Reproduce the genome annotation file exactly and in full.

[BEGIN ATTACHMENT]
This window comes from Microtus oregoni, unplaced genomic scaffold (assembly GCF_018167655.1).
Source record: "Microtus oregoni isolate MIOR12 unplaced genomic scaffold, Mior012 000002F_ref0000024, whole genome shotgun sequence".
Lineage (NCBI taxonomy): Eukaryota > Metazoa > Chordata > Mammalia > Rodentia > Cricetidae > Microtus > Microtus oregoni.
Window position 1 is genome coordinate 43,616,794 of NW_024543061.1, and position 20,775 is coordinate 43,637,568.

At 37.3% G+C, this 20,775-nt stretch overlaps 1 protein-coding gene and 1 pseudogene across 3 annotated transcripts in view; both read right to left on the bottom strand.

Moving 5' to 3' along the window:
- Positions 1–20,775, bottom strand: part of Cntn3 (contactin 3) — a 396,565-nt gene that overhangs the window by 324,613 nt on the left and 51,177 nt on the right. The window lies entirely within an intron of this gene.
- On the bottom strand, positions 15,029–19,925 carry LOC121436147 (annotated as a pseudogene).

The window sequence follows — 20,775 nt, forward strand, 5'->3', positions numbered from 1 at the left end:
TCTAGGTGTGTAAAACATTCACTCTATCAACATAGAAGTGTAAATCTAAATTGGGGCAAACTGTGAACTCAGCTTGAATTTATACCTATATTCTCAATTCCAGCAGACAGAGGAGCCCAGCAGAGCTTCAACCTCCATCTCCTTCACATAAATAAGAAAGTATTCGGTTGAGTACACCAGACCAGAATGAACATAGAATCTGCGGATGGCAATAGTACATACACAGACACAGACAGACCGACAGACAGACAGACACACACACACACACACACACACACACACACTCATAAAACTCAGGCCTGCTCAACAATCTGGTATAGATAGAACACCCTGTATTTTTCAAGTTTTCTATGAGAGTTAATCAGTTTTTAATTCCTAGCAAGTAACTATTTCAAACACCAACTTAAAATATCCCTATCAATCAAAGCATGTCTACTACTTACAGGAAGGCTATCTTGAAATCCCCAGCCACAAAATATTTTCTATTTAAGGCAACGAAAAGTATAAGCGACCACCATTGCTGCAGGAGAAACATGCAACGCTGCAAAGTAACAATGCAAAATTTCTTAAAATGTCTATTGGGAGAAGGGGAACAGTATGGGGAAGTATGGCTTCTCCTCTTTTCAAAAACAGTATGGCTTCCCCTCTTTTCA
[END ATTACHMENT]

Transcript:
This window comes from Microtus oregoni, unplaced genomic scaffold (assembly GCF_018167655.1).
Source record: "Microtus oregoni isolate MIOR12 unplaced genomic scaffold, Mior012 000002F_ref0000024, whole genome shotgun sequence".
Lineage (NCBI taxonomy): Eukaryota > Metazoa > Chordata > Mammalia > Rodentia > Cricetidae > Microtus > Microtus oregoni.
Window position 1 is genome coordinate 43,616,794 of NW_024543061.1, and position 20,775 is coordinate 43,637,568.

At 37.3% G+C, this 20,775-nt stretch overlaps 1 protein-coding gene and 1 pseudogene across 3 annotated transcripts in view; both read right to left on the bottom strand.

Moving 5' to 3' along the window:
- Positions 1–20,775, bottom strand: part of Cntn3 (contactin 3) — a 396,565-nt gene that overhangs the window by 324,613 nt on the left and 51,177 nt on the right. The window lies entirely within an intron of this gene.
- On the bottom strand, positions 15,029–19,925 carry LOC121436147 (annotated as a pseudogene).

The window sequence follows — 20,775 nt, forward strand, 5'->3', positions numbered from 1 at the left end:
TCTAGGTGTGTAAAACATTCACTCTATCAACATAGAAGTGTAAATCTAAATTGGGGCAAACTGTGAACTCAGCTTGAATTTATACCTATATTCTCAATTCCAGCAGACAGAGGAGCCCAGCAGAGCTTCAACCTCCATCTCCTTCACATAAATAAGAAAGTATTCGGTTGAGTACACCAGACCAGAATGAACATAGAATCTGCGGATGGCAATAGTACATACACAGACACAGACAGACCGACAGACAGACAGACACACACACACACACACACACACACACACACTCATAAAACTCAGGCCTGCTCAACAATCTGGTATAGATAGAACACCCTGTATTTTTCAAGTTTTCTATGAGAGTTAATCAGTTTTTAATTCCTAGCAAGTAACTATTTCAAACACCAACTTAAAATATCCCTATCAATCAAAGCATGTCTACTACTTACAGGAAGGCTATCTTGAAATCCCCAGCCACAAAATATTTTCTATTTAAGGCAACGAAAAGTATAAGCGACCACCATTGCTGCAGGAGAAACATGCAACGCTGCAAAGTAACAATGCAAAATTTCTTAAAATGTCTATTGGGAGAAGGGGAACAGTATGGGGAAGTATGGCTTCTCCTCTTTTCAAAAACAGTATGGCTTCCCCTCTTTTCA